A new site aims to name and shame the worst Windows Phone 7 retailers.
Robert McLaws, a former Microsoft MVP for ASP.NET and Windows, has created wptattletale.com, designed specifically for end users to tell their tales of Windows Phone 7 retailers. The site has been setup as a result of frustration from AT&T Windows Phone customers. “It first started when I went to the local AT&T store to check out the first batch of WP7 devices late last year,” explained McLaws in an email to WinRumors. He says he was “shocked” when only one device worked and the sales people in the store knew nothing about Windows Phone. McLaws says he visited a Verizon store recently in the run up to the Trophy launch. “I played dumb with one sales guy,” he explains. “He was actively trying to sell me an Android phone every time I asked him a WP7 question.”
McLaws isn’t alone in his shock at carriers trying to sway Windows Phone customers onto rival devices. PCMag recently ran a story asking whether carriers were strangling Windows Phone 7 at retail. PCMag visited several retail stores around Manhattan and found a poor retail presence for Windows Phones. McLaws claims the final straw came when AT&T’s CEO revealed during a talk at D9 that Windows Phone 7 devices haven’t sold as well as they or Microsoft had hoped. He started collecting feedback immediately on a OneNote notebook on his SkyDrive. “I tweeted about it a couple times, and with 24 hours, I had this huge response,” says McLaws. Following the huge amount of feedback, and being a web developer at heart, McLaws decided a dedicated full-blown site was in order. He put together a site using Microsoft’s open-source CMS that made it “easy to implement.” His aim you ask? To create an army of secret shoppers that will expose what is really happening. McLaws will be tweeting every review to Twitter account to help raise awareness. He’s not aiming to make carriers push Windows Phone over Android but simply wants them to “level the playing field by not having crappy displays and dummy phones that just don’t work.”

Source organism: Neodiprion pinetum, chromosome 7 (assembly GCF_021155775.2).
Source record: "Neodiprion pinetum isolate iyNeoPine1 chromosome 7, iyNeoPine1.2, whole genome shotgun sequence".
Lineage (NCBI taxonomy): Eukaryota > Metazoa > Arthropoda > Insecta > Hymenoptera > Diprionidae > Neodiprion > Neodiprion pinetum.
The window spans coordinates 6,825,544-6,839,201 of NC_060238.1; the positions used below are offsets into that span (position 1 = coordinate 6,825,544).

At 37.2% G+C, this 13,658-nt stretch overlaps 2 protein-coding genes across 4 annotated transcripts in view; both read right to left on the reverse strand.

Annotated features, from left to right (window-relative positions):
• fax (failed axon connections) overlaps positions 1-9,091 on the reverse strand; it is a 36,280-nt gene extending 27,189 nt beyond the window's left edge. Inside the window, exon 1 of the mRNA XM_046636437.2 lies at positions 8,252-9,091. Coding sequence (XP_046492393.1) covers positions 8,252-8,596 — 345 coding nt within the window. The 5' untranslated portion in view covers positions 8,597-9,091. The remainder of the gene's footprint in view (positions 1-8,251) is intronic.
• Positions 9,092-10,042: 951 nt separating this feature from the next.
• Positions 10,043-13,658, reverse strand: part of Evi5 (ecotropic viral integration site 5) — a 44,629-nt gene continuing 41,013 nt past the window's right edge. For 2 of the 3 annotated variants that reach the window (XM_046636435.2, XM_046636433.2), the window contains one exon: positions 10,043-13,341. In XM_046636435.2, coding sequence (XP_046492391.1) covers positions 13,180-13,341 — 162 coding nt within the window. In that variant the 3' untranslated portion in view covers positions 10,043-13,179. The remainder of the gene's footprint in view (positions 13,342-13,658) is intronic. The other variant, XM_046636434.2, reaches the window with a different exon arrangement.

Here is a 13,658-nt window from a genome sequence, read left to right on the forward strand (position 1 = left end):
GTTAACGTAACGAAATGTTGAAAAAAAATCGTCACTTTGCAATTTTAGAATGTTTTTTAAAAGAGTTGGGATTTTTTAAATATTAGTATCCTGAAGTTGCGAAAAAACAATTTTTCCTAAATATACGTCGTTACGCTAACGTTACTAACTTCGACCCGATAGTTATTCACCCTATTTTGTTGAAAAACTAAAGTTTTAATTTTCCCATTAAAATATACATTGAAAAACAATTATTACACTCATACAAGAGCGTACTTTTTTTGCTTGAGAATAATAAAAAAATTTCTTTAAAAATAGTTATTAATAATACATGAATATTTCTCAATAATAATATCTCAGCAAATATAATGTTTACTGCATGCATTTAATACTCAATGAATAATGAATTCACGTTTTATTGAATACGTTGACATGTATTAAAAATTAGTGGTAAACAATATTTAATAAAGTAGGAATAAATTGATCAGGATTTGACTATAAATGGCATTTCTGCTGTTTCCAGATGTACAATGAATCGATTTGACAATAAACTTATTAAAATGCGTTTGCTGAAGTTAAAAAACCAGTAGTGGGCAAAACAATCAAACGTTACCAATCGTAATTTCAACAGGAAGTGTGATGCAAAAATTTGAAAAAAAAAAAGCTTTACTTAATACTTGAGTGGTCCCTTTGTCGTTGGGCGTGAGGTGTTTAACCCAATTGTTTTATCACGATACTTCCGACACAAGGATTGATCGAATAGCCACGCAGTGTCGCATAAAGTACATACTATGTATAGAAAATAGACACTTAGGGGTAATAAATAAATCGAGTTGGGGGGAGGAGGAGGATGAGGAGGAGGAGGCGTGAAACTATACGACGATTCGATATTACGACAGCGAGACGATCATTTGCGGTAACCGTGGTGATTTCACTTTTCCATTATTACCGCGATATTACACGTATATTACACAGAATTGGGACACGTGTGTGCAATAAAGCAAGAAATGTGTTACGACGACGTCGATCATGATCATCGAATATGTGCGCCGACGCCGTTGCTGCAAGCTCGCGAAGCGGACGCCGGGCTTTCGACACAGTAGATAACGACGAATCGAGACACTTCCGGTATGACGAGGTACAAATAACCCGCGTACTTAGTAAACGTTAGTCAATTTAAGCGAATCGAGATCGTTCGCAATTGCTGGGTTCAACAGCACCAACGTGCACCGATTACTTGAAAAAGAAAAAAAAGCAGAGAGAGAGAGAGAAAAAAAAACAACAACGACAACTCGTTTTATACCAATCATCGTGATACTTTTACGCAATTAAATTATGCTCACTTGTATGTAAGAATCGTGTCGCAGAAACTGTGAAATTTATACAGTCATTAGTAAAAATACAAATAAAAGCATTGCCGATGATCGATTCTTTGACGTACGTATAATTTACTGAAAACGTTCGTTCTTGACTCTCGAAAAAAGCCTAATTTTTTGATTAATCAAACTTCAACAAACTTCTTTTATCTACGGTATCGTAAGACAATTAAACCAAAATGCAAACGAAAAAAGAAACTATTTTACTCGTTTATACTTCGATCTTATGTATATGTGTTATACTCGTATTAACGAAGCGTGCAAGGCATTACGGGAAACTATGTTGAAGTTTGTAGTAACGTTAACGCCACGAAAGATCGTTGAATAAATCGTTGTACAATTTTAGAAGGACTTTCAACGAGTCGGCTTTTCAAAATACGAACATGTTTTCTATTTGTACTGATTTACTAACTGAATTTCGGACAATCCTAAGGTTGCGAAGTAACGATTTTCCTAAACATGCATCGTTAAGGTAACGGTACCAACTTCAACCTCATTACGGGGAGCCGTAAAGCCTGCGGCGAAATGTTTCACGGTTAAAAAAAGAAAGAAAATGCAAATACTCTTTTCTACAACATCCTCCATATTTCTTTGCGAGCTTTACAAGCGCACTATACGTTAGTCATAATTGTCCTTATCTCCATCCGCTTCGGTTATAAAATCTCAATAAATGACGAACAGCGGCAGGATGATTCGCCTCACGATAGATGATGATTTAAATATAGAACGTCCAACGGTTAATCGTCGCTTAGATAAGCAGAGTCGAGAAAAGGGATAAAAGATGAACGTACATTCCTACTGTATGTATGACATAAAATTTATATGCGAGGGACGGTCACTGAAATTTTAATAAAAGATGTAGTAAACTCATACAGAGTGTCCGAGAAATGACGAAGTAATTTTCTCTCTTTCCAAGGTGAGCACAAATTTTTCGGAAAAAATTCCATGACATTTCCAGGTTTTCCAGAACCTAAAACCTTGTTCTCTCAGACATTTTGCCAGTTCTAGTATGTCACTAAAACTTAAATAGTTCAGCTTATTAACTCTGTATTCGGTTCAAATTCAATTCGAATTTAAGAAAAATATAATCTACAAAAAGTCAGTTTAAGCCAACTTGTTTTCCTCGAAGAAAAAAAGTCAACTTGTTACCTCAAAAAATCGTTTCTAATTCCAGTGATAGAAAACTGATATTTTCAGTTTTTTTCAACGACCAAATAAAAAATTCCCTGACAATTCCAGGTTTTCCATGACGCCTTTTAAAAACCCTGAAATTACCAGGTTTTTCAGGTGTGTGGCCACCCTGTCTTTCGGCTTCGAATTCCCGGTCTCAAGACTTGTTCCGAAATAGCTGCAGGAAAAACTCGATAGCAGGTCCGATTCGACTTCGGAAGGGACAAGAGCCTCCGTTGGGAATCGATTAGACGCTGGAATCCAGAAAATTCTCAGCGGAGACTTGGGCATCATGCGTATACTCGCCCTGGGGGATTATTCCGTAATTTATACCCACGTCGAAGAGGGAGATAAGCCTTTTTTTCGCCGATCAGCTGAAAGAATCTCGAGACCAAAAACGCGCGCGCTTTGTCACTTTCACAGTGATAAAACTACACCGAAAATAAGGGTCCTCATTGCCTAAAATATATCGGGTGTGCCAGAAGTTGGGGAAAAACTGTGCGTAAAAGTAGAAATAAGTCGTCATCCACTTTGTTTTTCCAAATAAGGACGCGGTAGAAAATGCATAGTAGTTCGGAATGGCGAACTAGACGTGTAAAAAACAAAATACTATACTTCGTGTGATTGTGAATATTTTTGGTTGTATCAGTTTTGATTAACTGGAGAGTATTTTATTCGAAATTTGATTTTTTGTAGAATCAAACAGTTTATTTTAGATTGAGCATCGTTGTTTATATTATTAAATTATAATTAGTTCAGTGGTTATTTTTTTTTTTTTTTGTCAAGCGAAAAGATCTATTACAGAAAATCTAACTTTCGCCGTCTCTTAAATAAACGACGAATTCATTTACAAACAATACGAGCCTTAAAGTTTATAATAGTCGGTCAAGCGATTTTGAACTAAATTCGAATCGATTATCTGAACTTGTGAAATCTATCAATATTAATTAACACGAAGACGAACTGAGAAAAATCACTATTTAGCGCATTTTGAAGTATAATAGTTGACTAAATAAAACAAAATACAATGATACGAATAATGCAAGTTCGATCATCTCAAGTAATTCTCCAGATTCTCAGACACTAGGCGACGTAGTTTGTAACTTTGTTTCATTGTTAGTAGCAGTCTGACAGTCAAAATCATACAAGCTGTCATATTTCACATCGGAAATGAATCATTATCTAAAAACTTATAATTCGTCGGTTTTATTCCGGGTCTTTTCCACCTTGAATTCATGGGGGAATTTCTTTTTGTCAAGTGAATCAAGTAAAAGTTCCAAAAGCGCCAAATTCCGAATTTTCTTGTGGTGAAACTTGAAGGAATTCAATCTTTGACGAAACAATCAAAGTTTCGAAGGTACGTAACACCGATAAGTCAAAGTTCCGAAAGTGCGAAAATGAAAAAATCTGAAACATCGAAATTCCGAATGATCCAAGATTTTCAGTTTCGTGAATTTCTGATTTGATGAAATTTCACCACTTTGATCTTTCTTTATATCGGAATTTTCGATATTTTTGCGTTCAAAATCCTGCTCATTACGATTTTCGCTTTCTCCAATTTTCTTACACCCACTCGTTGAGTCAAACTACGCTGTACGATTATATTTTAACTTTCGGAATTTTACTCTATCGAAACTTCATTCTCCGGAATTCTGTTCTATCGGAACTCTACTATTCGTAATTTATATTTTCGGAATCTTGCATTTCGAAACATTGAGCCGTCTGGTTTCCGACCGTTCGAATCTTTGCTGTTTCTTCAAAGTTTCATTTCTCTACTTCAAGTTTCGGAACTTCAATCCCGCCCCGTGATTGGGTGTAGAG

The site is designed to allow consumers worldwide to fill in feedback about their experience of attempting to purchase a Windows Phone 7. It includes Bing Map integration and new users can simply register their store location and write up their appraisal. McLaws hopes that the site will highlight the issues at retail stores across multiple locations. “Ideally, I’d like to convince Microsoft to make it an official Secret Shopper / Trainer program, which would hopefully be able to pass along other perks to site users,” he says. The site is available immediately at wptattletale.com.
Nicholas Aaron Khoo (9eekonomics.com)